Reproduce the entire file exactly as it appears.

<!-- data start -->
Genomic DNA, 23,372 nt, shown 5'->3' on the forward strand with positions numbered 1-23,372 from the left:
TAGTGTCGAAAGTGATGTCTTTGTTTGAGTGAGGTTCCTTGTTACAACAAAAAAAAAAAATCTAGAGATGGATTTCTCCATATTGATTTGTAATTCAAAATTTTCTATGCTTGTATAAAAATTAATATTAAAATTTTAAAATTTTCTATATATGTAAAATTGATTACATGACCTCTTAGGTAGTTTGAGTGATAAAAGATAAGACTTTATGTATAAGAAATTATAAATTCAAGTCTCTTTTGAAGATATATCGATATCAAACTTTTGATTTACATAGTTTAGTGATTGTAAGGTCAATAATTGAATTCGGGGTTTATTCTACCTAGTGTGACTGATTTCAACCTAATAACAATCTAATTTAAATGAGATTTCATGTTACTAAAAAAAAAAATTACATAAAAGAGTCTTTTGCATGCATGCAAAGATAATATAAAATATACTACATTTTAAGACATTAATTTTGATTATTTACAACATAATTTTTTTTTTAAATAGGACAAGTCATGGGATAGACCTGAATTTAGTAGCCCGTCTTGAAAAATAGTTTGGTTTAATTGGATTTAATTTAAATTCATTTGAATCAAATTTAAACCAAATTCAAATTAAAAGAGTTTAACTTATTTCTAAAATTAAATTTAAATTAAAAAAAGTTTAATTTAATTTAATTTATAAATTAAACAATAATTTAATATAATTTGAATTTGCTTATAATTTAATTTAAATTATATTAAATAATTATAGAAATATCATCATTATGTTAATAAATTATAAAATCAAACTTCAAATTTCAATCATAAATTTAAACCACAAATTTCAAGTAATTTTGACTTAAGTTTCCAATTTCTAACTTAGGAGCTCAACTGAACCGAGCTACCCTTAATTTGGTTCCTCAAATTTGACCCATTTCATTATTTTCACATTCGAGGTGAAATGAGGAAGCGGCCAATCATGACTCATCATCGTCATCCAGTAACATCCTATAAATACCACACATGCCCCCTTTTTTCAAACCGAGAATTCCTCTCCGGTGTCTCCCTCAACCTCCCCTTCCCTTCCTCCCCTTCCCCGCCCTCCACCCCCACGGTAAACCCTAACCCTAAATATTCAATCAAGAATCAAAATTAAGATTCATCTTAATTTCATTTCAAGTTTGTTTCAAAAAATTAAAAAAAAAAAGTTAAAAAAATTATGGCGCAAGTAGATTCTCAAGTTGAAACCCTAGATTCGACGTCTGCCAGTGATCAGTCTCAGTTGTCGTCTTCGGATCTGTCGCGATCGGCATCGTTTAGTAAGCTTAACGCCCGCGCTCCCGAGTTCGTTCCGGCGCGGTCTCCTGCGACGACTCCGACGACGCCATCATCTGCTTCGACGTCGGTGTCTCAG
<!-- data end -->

Genomic DNA, 23,372 nt, shown 5'->3' on the forward strand with positions numbered 1-23,372 from the left:
TAGTGTCGAAAGTGATGTCTTTGTTTGAGTGAGGTTCCTTGTTACAACAAAAAAAAAAAATCTAGAGATGGATTTCTCCATATTGATTTGTAATTCAAAATTTTCTATGCTTGTATAAAAATTAATATTAAAATTTTAAAATTTTCTATATATGTAAAATTGATTACATGACCTCTTAGGTAGTTTGAGTGATAAAAGATAAGACTTTATGTATAAGAAATTATAAATTCAAGTCTCTTTTGAAGATATATCGATATCAAACTTTTGATTTACATAGTTTAGTGATTGTAAGGTCAATAATTGAATTCGGGGTTTATTCTACCTAGTGTGACTGATTTCAACCTAATAACAATCTAATTTAAATGAGATTTCATGTTACTAAAAAAAAAAATTACATAAAAGAGTCTTTTGCATGCATGCAAAGATAATATAAAATATACTACATTTTAAGACATTAATTTTGATTATTTACAACATAATTTTTTTTTTAAATAGGACAAGTCATGGGATAGACCTGAATTTAGTAGCCCGTCTTGAAAAATAGTTTGGTTTAATTGGATTTAATTTAAATTCATTTGAATCAAATTTAAACCAAATTCAAATTAAAAGAGTTTAACTTATTTCTAAAATTAAATTTAAATTAAAAAAAGTTTAATTTAATTTAATTTATAAATTAAACAATAATTTAATATAATTTGAATTTGCTTATAATTTAATTTAAATTATATTAAATAATTATAGAAATATCATCATTATGTTAATAAATTATAAAATCAAACTTCAAATTTCAATCATAAATTTAAACCACAAATTTCAAGTAATTTTGACTTAAGTTTCCAATTTCTAACTTAGGAGCTCAACTGAACCGAGCTACCCTTAATTTGGTTCCTCAAATTTGACCCATTTCATTATTTTCACATTCGAGGTGAAATGAGGAAGCGGCCAATCATGACTCATCATCGTCATCCAGTAACATCCTATAAATACCACACATGCCCCCTTTTTTCAAACCGAGAATTCCTCTCCGGTGTCTCCCTCAACCTCCCCTTCCCTTCCTCCCCTTCCCCGCCCTCCACCCCCACGGTAAACCCTAACCCTAAATATTCAATCAAGAATCAAAATTAAGATTCATCTTAATTTCATTTCAAGTTTGTTTCAAAAAATTAAAAAAAAAAAGTTAAAAAAATTATGGCGCAAGTAGATTCTCAAGTTGAAACCCTAGATTCGACGTCTGCCAGTGATCAGTCTCAGTTGTCGTCTTCGGATCTGTCGCGATCGGCATCGTTTAGTAAGCTTAACGCCCGCGCTCCCGAGTTCGTTCCGGCGCGGTCTCCTGCGACGACTCCGACGACGCCATCATCTGCTTCGACGTCGGTGTCTCAG